Two injured in Pamplona bull run

 

Several thousand people tested their bravery by dashing with six fighting bulls through the streets of the northern Spanish city of Pamplona in the fifth day of the famed San Fermin festival. Two people were treated for minor injuries, but no one was gored.

The bulls, accompanied by guiding steer, stayed together for much of the chase but one broke free toward the end, causing fear among screaming runners. An isolated bull is more dangerous because it can become disoriented and more likely to charge.

Red Cross spokesman Alfonso Contin said there were no gorings, while the city's Navarra Hospital said a 56-year-old American from New York was treated for a hand injury and a 32-year-old Spaniard suffered a broken nose.

The two were identified only by their initials. The hospital had initially said three people were injured.

The nine-day festival, made famous by Ernest Hemingway's "The Sun Also Rises," finishes Saturday. It attracts tens of thousands of foreigners, mostly from the United States, Britain, and Australia.

In the four runs prior to Wednesday, four people — including two Britons and an American — were slightly injured in minor gorings.

In the runs, the bulls are released from a pen and herded at great speed along a narrow, winding 849-meter (928-yard) course to the city bullring. The near three-minute event is held each morning at 8 a.m. and is preceded by all-night partying in the city.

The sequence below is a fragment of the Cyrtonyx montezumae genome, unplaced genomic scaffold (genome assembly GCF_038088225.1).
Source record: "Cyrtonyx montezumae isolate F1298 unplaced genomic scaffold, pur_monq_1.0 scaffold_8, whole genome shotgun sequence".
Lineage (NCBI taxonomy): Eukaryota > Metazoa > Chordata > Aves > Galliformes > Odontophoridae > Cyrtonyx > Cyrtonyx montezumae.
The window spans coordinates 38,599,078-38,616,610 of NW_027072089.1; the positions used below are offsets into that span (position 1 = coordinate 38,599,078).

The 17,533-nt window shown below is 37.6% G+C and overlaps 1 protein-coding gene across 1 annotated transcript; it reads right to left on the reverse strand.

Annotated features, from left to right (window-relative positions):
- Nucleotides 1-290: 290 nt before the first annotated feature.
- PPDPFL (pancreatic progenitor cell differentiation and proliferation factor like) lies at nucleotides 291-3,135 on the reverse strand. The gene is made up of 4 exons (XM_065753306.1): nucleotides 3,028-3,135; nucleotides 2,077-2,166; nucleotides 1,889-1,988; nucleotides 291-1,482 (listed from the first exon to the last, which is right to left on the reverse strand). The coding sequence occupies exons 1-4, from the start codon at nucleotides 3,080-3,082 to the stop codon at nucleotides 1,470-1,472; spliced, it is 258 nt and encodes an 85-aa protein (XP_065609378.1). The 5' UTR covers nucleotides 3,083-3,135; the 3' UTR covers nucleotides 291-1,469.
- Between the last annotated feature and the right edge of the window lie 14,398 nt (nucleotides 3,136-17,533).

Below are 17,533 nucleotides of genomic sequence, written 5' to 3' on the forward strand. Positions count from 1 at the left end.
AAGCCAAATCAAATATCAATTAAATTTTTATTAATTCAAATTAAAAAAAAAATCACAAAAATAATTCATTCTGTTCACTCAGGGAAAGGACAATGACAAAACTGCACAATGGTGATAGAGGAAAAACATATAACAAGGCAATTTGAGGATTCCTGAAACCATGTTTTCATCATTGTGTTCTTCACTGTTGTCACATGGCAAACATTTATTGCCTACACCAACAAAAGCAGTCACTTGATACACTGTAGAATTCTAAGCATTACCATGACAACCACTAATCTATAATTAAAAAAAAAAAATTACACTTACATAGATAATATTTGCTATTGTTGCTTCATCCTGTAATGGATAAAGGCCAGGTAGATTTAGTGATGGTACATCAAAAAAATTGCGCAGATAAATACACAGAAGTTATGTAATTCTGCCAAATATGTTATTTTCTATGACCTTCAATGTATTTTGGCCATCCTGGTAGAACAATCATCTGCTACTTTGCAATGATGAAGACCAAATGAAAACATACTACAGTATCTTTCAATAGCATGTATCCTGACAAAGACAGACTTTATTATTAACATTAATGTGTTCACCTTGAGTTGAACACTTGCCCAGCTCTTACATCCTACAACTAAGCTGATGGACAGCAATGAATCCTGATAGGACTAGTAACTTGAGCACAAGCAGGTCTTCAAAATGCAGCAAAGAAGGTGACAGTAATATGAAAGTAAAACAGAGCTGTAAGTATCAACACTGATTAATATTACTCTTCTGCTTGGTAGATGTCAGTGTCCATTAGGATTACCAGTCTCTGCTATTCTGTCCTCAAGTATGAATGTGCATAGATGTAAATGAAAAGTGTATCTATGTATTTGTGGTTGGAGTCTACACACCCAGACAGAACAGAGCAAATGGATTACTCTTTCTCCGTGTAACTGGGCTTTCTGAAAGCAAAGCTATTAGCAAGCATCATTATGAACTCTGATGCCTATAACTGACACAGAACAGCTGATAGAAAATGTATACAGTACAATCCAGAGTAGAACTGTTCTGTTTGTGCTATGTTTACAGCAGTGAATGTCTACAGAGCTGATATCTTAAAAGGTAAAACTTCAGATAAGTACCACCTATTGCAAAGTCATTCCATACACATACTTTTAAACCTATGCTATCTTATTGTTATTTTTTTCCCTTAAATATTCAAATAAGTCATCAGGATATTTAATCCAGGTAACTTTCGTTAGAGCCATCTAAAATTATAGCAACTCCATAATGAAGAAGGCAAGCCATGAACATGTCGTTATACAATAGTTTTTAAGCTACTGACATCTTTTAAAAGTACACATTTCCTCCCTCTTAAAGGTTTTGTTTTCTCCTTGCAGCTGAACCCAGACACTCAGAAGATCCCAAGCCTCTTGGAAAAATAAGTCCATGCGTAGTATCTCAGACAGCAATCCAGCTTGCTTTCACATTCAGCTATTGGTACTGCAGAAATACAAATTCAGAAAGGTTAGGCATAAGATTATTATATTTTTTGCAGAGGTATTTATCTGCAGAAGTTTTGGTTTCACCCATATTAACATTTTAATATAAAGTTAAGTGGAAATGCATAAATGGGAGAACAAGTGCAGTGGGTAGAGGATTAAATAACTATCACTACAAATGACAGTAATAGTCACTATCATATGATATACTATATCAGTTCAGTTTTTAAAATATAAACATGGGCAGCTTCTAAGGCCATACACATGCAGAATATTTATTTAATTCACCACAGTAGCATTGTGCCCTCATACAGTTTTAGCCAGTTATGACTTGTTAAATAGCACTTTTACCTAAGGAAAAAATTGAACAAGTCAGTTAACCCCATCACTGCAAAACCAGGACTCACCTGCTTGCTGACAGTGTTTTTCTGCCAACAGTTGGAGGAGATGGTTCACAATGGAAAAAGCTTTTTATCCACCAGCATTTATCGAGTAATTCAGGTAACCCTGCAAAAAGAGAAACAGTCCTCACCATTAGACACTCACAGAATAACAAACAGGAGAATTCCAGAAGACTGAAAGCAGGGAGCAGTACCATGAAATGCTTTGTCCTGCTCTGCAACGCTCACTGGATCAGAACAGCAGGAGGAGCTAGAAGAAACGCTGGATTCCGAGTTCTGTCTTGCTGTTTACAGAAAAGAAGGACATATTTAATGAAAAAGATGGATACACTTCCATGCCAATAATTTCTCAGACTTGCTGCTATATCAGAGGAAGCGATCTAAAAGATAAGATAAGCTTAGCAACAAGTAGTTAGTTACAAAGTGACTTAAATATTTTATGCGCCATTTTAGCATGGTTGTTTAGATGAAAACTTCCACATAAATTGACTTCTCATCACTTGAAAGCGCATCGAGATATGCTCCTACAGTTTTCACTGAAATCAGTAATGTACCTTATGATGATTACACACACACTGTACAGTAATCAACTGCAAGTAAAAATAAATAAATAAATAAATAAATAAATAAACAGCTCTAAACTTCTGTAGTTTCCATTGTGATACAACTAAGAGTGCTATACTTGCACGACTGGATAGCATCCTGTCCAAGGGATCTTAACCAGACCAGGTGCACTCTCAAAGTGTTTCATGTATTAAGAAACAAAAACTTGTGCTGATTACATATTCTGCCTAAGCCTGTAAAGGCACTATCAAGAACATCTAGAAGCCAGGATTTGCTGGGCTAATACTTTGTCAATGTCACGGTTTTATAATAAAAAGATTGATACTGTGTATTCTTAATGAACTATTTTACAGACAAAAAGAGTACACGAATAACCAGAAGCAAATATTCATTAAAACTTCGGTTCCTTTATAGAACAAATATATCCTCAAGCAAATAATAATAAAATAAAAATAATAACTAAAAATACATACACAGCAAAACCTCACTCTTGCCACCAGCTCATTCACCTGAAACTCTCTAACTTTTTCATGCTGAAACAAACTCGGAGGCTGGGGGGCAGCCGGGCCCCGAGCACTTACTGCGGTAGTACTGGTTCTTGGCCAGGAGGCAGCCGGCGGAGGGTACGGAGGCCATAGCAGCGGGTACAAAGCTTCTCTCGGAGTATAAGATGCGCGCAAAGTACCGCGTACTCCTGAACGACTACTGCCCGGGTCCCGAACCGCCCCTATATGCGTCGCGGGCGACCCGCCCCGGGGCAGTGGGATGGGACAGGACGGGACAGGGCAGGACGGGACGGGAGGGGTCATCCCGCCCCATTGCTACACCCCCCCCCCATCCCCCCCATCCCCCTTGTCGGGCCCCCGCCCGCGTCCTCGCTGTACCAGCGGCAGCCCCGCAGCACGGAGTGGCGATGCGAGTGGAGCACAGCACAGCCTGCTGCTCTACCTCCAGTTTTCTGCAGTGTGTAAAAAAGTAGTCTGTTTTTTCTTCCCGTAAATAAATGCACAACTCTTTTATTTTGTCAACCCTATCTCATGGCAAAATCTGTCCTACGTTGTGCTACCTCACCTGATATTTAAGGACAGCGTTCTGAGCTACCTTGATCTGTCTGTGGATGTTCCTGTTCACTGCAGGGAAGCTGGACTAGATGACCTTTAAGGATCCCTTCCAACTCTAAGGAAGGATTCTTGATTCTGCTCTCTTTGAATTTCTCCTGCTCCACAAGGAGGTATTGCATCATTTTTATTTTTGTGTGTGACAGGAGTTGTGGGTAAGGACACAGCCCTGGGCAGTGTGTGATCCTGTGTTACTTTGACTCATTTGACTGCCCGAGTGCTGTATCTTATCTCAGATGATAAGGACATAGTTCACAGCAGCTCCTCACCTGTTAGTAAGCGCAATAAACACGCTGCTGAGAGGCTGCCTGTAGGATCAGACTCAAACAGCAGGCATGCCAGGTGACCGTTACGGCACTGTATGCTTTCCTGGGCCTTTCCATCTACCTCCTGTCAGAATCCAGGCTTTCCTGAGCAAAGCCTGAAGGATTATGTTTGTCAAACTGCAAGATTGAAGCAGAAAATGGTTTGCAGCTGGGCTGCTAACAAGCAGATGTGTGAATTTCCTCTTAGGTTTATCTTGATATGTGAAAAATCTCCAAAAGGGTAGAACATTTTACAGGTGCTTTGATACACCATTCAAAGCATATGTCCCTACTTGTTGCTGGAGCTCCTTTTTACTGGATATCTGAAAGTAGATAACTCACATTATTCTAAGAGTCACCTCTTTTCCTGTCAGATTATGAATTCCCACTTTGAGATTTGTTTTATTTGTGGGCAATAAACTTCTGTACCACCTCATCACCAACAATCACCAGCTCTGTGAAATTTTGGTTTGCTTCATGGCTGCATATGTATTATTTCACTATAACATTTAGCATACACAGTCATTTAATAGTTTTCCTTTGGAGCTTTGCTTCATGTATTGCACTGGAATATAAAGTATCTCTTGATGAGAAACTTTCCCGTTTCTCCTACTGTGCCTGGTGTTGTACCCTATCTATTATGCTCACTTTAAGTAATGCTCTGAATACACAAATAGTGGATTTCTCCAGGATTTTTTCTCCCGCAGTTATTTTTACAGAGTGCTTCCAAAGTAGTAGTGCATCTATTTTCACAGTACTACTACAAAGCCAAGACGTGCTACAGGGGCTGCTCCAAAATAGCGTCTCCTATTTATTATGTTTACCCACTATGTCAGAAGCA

The bulls used in the centuries-old fiesta can weigh more some 600-kilogram (1320-pound) and have killed 15 people since record keeping began in 1924. The last person to die was a young Spaniard in 2009. The bulls are usually killed by matadors in evening bullfights.

Oxford's vice chancellor, Professor Andrew Hamilton said it is still too early to know the consequences of the fee hike, but he added: "We are very concerned that over time there will be an effect, a concern about the size of loans that will be accrued to attend Oxford, or indeed other universities."

Jo Dibb, headteacher of Elizabeth Garrett Anderson School in north London, said it was encouraging that figures show that more students from disadvantaged backgrounds are applying to university.

But she added: "That's not what we're hearing on the ground."

For some students, "the notion of debt may be stopping them from applying," Ms Dibb suggested.

Other youngsters may apply and gain a university place but then feel they cannot afford to take it up, or start a degree course and have to give it up because of unforeseen family circumstances, she said.

The all-girl Elizabeth Garrett Anderson School (EGA), was visited by US First Lady Michelle Obama in April 2009.

Last year, she invited some of the school's pupils to join her on a trip to Oxford University, where she encouraged the girls to get a good education and consider going to university.

PA

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